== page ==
A key point to be aware of is the term Affordable Housing. This appears a lot in articles about our housing crisis. Affordable Housing is in fact defined as being priced at 80% of the market rate.  Reducing rents or house prices in Bridport by 20% will not mean that lots more local people would be able to afford them. Anybody in Bridport will tell you that.  What we need is LOW COST housing !

So, I have done quite a lot of research into the housing needs in Bridport and I have sent my suggestions to Mr Letwin and Mr Clark in the hope that they will help.  What are the chances of me succeeding? Well as a solitary local citizen with no public profile then I estimate my chances of success as being nil.  Or even less than nil.

For there to be any chance of a constructive review of housing needs in Bridport taking place, a lot more people than just me need to ask for it.

I am asking you to read the work that I have done and decide whether or not you broadly agree with what I have discovered and what could be done about it.  You do not have to agree with absolutely everything of course.  If you broadly support what I think needs to be done then please will you do these two things.

  1. Write or email Mr Letwin and Mr Clark to tell them what you think.  It can be a long message or a short simple message.  Their email addresses are below.
  2. Send this email to all your local friends and ask them to email Mr Letwin and Mr Clark as well.  If you do that then it can become very powerful. For example, if you send this to ten of your friends and they also email Mr Letwin and Mr Clark then that would mean they would each get eleven emails.  If your ten friends send it to ten of their friends and they each send emails then that would make a hundred more emails plus the original eleven.  If those hundred people each send it to ten of their friends then that would make a thousand emails.  And if they all got ten of their friends to send emails then that would make ten thousand emails.  That is powerful!!  It is the old idea of a chain letter but it is so much easier by email.  The power of modern technology.  Use it!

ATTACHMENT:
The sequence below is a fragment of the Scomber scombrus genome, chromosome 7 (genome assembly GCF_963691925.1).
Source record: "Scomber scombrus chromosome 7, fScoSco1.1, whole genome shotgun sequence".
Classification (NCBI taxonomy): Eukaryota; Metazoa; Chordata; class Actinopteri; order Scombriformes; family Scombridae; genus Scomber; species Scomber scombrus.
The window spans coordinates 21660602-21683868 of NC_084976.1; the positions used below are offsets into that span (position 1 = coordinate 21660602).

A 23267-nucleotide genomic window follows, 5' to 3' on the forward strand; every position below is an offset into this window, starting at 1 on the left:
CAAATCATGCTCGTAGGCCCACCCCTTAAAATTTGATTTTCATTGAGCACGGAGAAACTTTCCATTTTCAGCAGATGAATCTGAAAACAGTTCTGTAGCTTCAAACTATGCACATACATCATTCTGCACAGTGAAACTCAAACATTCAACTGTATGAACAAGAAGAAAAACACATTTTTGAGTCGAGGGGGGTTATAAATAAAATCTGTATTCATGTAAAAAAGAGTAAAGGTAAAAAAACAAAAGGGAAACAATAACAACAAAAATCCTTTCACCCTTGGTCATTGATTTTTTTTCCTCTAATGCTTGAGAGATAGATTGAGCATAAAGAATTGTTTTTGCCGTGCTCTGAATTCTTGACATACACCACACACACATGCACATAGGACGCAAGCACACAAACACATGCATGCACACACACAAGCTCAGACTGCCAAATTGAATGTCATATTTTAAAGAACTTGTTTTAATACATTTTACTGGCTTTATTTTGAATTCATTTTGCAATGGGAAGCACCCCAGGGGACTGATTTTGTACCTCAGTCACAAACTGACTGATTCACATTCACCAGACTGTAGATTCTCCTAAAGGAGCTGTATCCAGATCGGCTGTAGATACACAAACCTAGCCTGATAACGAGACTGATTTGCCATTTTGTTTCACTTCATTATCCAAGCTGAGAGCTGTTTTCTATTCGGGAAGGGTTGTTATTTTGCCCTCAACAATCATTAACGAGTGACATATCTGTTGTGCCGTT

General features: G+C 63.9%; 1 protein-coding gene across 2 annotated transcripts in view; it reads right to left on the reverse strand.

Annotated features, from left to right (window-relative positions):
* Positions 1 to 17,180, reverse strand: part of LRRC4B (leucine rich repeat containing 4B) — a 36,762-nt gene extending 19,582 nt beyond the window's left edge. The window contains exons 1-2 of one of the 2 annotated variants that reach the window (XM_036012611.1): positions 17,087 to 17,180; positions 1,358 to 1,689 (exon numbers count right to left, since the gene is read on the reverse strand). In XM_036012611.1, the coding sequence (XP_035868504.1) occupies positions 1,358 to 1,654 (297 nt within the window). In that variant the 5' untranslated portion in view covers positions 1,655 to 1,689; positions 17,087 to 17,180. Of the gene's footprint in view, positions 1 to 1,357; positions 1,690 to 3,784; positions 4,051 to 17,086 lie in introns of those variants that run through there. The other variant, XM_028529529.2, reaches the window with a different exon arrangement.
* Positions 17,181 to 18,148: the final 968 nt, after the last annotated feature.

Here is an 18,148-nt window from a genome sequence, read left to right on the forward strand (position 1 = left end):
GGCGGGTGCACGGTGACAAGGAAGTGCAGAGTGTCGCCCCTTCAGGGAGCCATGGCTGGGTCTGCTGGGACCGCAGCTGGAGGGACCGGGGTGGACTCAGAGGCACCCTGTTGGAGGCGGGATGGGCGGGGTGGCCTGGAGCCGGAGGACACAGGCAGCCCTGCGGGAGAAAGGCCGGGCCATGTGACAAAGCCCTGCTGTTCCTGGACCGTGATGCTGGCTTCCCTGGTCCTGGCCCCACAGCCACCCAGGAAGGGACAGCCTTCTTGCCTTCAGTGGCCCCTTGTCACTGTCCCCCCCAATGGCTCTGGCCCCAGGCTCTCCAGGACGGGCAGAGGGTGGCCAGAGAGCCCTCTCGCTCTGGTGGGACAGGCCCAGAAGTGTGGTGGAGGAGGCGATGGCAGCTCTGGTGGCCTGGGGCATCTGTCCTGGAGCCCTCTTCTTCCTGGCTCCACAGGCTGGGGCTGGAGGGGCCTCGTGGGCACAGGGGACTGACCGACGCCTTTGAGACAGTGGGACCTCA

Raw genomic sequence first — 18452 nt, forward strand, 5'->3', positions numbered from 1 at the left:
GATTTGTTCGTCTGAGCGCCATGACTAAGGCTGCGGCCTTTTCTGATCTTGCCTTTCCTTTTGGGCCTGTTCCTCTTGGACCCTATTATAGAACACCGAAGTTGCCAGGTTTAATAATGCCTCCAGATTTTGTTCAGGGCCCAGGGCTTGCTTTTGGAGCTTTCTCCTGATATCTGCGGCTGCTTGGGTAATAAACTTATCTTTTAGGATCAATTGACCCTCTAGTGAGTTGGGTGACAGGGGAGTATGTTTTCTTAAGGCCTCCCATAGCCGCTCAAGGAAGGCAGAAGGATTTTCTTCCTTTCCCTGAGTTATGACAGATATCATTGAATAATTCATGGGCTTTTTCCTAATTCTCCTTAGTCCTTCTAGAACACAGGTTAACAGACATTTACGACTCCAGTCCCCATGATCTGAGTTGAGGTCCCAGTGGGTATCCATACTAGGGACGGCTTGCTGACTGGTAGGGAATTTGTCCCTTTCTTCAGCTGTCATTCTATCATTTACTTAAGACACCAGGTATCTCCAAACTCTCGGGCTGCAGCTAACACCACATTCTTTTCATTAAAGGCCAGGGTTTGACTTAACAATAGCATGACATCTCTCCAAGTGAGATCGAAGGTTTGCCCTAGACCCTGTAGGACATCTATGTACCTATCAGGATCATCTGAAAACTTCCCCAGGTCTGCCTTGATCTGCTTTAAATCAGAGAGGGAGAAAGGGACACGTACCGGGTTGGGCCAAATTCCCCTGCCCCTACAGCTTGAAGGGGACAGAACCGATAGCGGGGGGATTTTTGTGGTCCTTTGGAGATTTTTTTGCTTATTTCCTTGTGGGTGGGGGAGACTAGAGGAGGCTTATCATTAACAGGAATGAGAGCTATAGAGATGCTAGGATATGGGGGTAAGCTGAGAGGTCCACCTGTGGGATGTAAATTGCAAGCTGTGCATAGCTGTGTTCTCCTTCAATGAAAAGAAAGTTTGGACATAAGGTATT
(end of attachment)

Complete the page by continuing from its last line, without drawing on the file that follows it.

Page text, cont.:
1. You could also write to the local press or to your local councillors.


  1. You could also email me to tell you what you have done then I have an idea of what is happening.


  1. Also, please let me know if you have any queries.

The email address for Mr Clark is

The email address for Mr Letwin’s Parliamentary Secretary, Mrs Angela Charles, is


Below is a summary of the housing paper that I have sent.  The full paper is attached to this email.  Please read it and the other attachments on this email.

Thank you for reading this.  I hope you will take action.  If you do, then together we can make a difference.

Please do it as quickly as you can to help the people of Bridport to get a fair deal on housing.  They need your help.


Roy Mathisen


Executive Summary

  • There is a critical low cost housing shortage in Bridport.
  • Nearly 40% households in West Dorset have an income of £20,000 or less – probably a lot less.
  • This means that many residents are simply unable to afford to buy a home.  In addition there is insufficient low cost rental accommodation available so that 25% of rented properties attract housing benefit which suggests that around £15 million per year is spent on Housing Benefit in West Dorset. That need not happen.
  • House prices in Bridport are so high that they are almost high as similar properties within the M25 so younger people are leaving Bridport because higher London salaries enable them to get on the housing ladder there.  Bridport is losing a generation of its population because of its housing crisis.
  • That is completely wrong.
  • The draft Local Plan is still not approved and in place.  This means that the District Council are unable to turn down planning applications for housing. It is widely known that a developer intends to obtain planning permission for 760 houses on an area of outstanding natural beauty before the Local Plan is in place.
  • These houses are mainly middle income housing.  There is no evidence of any need for more of that type of housing.
  • There is a critical need for low cost homes.
  • This paper proposes that a Panel of professionals be set up to explore ways in which low cost housing be devised and delivered for Bridport using private sector funding.  This to be carried out in liaison with the Neighbourhood Planning process.
  • The above process could provide a model for similarly affected areas in the UK.

From Robert Golden; Hallam Land consultation

To; Sarah Bevan Bsc (Hons), Msc, MRTP

Senior Planner

 Savills (on behalf of Hallam Land Group), UK
Dear Ms Bevan

Perhaps your company is well intentioned, but I imagine your main concern is to create profits for your board rather than to create a rich addition to Bridport.